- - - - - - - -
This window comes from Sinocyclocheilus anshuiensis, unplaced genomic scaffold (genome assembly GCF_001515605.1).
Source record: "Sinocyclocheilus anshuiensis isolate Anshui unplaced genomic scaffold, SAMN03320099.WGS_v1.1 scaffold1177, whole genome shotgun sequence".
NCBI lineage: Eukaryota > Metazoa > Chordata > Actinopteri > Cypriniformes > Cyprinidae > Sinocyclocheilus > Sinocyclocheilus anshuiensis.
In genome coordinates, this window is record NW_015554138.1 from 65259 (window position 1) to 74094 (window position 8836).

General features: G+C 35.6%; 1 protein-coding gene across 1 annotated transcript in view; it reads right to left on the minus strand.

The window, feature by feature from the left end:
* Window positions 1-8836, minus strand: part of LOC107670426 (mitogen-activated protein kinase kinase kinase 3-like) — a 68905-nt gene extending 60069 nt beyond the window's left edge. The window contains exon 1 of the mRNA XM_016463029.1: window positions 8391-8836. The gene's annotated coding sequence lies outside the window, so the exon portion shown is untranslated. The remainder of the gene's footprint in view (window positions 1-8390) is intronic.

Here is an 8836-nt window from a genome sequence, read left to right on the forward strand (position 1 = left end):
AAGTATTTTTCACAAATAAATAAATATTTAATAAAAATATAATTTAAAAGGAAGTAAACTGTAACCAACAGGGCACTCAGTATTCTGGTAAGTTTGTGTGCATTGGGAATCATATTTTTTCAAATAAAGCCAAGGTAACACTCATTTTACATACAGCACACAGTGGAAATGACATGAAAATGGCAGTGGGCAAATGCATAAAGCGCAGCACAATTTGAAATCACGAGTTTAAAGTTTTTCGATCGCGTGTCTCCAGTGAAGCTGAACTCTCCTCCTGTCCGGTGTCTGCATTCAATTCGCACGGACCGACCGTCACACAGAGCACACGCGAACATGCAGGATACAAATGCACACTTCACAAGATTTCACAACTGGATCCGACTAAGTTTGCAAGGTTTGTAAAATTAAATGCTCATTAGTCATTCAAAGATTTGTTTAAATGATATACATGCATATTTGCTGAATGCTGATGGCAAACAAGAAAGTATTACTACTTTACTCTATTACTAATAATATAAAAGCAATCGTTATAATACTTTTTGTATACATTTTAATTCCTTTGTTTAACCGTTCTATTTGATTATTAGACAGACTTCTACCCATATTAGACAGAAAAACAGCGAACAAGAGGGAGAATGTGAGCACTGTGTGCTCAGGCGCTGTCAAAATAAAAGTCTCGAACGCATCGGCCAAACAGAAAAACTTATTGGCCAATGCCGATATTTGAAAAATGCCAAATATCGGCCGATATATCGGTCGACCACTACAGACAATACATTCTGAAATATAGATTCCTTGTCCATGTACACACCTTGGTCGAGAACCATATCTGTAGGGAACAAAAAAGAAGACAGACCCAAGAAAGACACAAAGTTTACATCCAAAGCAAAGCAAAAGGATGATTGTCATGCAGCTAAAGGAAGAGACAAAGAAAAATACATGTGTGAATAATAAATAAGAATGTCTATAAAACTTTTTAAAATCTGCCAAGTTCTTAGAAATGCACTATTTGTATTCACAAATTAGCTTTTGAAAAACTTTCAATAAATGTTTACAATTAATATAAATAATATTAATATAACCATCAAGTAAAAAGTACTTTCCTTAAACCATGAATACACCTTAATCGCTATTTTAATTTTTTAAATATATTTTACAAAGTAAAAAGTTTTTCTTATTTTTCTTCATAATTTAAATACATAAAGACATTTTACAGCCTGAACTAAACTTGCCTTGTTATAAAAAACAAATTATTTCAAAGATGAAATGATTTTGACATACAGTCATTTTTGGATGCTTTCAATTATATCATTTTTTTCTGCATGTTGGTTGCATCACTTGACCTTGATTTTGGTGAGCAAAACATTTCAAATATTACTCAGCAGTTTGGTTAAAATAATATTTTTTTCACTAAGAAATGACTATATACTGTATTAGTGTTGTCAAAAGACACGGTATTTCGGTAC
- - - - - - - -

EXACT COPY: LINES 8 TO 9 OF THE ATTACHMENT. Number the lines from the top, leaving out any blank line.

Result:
Here is an 8836-nt window from a genome sequence, read left to right on the forward strand (position 1 = left end):
AAGTATTTTTCACAAATAAATAAATATTTAATAAAAATATAATTTAAAAGGAAGTAAACTGTAACCAACAGGGCACTCAGTATTCTGGTAAGTTTGTGTGCATTGGGAATCATATTTTTTCAAATAAAGCCAAGGTAACACTCATTTTACATACAGCACACAGTGGAAATGACATGAAAATGGCAGTGGGCAAATGCATAAAGCGCAGCACAATTTGAAATCACGAGTTTAAAGTTTTTCGATCGCGTGTCTCCAGTGAAGCTGAACTCTCCTCCTGTCCGGTGTCTGCATTCAATTCGCACGGACCGACCGTCACACAGAGCACACGCGAACATGCAGGATACAAATGCACACTTCACAAGATTTCACAACTGGATCCGACTAAGTTTGCAAGGTTTGTAAAATTAAATGCTCATTAGTCATTCAAAGATTTGTTTAAATGATATACATGCATATTTGCTGAATGCTGATGGCAAACAAGAAAGTATTACTACTTTACTCTATTACTAATAATATAAAAGCAATCGTTATAATACTTTTTGTATACATTTTAATTCCTTTGTTTAACCGTTCTATTTGATTATTAGACAGACTTCTACCCATATTAGACAGAAAAACAGCGAACAAGAGGGAGAATGTGAGCACTGTGTGCTCAGGCGCTGTCAAAATAAAAGTCTCGAACGCATCGGCCAAACAGAAAAACTTATTGGCCAATGCCGATATTTGAAAAATGCCAAATATCGGCCGATATATCGGTCGACCACTACAGACAATACATTCTGAAATATAGATTCCTTGTCCATGTACACACCTTGGTCGAGAACCATATCTGTAGGGAACAAAAAAGAAGACAGACCCAAGAAAGACACAAAGTTTACATCCAAAGCAAAGCAAAAGGATGATTGTCATGCAGCTAAAGGAAGAGACAAAGAAAAATACATGTGTGAATAATAAATAAGAATGTCTATAAAACTTTTTAAAATCTGCCAAGTTCTTAGAAATGCACTATTTGTATTCACAAATTAGCTTTTGAAAAACTTTCAATAAATGTTTACAATTAATATAAATAATATTAATATAACCATCAAGTAAAAAGTACTTTCCTTAAACCATGAATACACCTTAATCGCTATTTTAATTTTTTAAATATATTTTACAAAGTAAAAAGTTTTTCTTATTTTTCTTCATAATTTAAATACATAAAGACATTTTACAGCCTGAACTAAACTTGCCTTGTTATAAAAAACAAATTATTTCAAAGATGAAATGATTTTGACATACAGTCATTTTTGGATGCTTTCAATTATATCATTTTTTTCTGCATGTTGGTTGCATCACTTGACCTTGATTTTGGTGAGCAAAACATTTCAAATATTACTCAGCAGTTTGGTTAAAATAATATTTTTTTCACTAAGAAATGACTATATACTGTATTAGTGTTGTCAAAAGACACGGTATTTCGGTAC